LONDON — A 130-foot (40 meters), Big Ben-style clock face atop the world's second-tallest building. Malls crammed with thousands of shops, including a Paris Hilton accessory store, and a new metro system in the works.
Skyscrapers, super-luxury hotels, and other enormous development projects are transforming Mecca, Saudi Arabia, prompting an outcry from critics who claim the changes are detracting from the character of Islam's holiest city. Defenders of the multi-billion dollar effort argue it is necessary to accommodate the rush of visiting pilgrims.
The undertaking is massive. Ancient structures connected to the Prophet Muhammad have been razed and hills surrounding the city have been flattened. The Grand Mosque itself is being expanded by 4.3 million square feet (3.9 million square meters), allowing it to accommodate two million people.
Largely financed by the oil-rich Saudi government, the massive real estate overhaul is attracting large investors, who see the potential to reap solid profits.
"Islam has nothing against making money," said Chiheb Ben Mahmoud, a vice president and head of hotel strategy in the Dubai office of Jones Lang Lasalle, the international real estate firm. "And there is a lot of money to be made from investing in Mecca, definitely."
An estimated three million people descend on Mecca at once during the annual Hajj pilgrimage. Over the course of a year, some 12 million visit, pumping $30 billion into the economy. For centuries, wealthy Persian Gulf families prided themselves on holding properties that could accommodate visitors to the holy city; "a blessed and safe investment," Ben Mahmoud said
Today, shares in Sharia-compliant funds supporting the development of real estate projects in and around Mecca are promoted on international markets. "It's seen as an ethical investment, an investment with a purpose," Mr. Ben Mahmoud points out.
The build-up in Mecca, proponents say, is badly needed to accommodate visitors to the city – many of whom have more money and higher standards than visitors in the past. For years, tour operators placed most pilgrims in sparse, barely furnished apartments. Now visitors, particularly those from wealthy Gulf nations, expect more.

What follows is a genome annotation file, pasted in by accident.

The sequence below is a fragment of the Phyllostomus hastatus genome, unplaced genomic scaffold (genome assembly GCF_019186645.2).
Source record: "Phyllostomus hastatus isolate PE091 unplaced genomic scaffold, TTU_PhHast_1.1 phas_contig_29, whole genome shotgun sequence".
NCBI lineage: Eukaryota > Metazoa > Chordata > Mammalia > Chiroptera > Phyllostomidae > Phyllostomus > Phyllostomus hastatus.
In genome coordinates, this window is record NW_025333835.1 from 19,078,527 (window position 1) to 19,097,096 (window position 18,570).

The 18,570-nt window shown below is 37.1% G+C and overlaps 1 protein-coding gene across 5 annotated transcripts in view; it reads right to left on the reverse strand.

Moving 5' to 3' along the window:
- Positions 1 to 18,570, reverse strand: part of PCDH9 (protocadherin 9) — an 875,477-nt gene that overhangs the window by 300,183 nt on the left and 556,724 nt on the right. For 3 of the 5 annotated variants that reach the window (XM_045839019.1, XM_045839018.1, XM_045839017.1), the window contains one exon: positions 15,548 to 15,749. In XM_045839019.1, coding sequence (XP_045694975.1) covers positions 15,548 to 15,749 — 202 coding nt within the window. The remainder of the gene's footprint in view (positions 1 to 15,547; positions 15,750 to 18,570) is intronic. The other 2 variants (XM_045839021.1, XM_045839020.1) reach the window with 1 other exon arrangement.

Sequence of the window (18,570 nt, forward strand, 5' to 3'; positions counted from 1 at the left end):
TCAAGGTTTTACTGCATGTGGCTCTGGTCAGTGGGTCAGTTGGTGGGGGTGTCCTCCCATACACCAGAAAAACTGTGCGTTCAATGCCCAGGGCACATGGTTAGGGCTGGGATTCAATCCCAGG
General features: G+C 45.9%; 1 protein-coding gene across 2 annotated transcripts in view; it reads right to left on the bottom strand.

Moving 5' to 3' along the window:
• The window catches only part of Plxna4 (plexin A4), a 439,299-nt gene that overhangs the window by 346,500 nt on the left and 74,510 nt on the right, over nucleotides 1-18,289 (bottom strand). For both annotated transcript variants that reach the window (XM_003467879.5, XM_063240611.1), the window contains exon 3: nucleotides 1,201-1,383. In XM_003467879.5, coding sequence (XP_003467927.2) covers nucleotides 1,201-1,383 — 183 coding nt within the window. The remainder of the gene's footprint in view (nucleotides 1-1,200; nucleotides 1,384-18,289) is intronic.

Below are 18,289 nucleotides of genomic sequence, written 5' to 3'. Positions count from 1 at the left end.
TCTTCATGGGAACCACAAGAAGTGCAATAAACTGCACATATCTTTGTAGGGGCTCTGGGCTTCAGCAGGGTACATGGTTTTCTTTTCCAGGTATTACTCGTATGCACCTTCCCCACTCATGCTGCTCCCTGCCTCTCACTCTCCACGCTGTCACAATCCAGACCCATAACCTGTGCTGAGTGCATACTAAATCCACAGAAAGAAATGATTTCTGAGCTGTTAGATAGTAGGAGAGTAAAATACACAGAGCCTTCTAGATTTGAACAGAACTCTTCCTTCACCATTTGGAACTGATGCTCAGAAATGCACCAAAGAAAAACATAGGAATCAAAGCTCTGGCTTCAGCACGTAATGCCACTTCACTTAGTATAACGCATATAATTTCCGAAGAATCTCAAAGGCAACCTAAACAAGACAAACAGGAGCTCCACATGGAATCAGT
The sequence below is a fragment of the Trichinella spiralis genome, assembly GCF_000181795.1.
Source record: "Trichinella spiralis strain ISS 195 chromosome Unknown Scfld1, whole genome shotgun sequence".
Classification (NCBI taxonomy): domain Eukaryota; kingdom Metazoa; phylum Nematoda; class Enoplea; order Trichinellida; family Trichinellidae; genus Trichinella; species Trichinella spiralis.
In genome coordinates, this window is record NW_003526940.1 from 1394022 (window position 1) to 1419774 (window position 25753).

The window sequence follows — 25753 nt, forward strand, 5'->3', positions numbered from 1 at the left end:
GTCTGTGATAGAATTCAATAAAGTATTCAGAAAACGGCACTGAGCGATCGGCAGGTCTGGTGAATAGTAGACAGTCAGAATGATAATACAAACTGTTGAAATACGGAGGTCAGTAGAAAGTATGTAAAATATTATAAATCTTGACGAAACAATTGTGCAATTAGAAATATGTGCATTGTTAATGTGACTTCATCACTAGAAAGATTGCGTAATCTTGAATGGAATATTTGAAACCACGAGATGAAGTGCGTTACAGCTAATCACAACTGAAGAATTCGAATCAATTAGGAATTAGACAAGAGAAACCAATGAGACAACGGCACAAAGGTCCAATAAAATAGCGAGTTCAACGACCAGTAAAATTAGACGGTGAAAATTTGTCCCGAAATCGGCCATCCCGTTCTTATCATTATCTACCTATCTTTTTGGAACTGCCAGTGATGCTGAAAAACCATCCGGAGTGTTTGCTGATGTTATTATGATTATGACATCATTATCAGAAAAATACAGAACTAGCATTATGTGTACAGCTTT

"Many people used to go to Mecca by bus, now they fly and when they reach their destination their demands are high — they want to have an elevator that is working; they want to have a minimum of service, and clean rooms, and
AC," explains Ben Mahmoud.
"By having these new hotels, investors made the bet that large portions of the market need service hospitality, conventional hospitality, which is more in line with the times."
Critics say the lavish scale and style of new building shows little respect for the sacred nature of the city, which Muslims around the world face when they pray.
Irfan Al Alawi, executive director of the Islamic Heritage Research Foundation, a group based in Britain and Saudi Arabia that campaigns to preserve historic sites in the kingdom, says the construction is damaging the city's religious essence. "Ninety-nine percent of Mecca has gone," he said. "My fear is that the spiritual aspects of being a Muslim and visiting the holy city are disappearing."
The 2,000-foot high Royal Mecca Clock Tower — whose clock face resembles London's Big Ben, but on a vastly larger scale, and shines with a greenish light — has been a particular focus of criticism. The New York Times called it "an architectural absurdity" and slammed the city's redevelopment as "gargantuan and gaudy."
The tower, which includes a 20-story shopping mall, luxury hotel, and a heliport, overlooks the Grand Mosque. It is part of the massive Abraj al-Bait complex built by the Saudi Binladin Group for an estimated $15 billion.
Nearby is the $5.3 billion , scheduled to open next year. It will eventually include 38 towers, containing 13,500 hotel rooms and four thousand shops.
In August, the Saudi government approved plans for a $16.5 billion metro system in the city, and international firms, including Germany's Siemens and Canada's Bombardier, are bidding for the work. A high-speed train line linking Mecca and Medina, another holy city, is scheduled to begin operation in 2014.
Debates over the scale and style of the construction are likely to continue, but Jones Lang Lasalle's Ben Mahmoud says the pressures driving the building spree are not diminishing.
"The Muslim population across the world is increasing, and there are more and more people who would like to go to Mecca," he said. "There is a need for modern structures."
Photo courtesy of: Abraj-al-Bait (Creative Commons); Saif Alnuweiri (Flickr);
Related Topics: Saudi Arabia, Wahhabism
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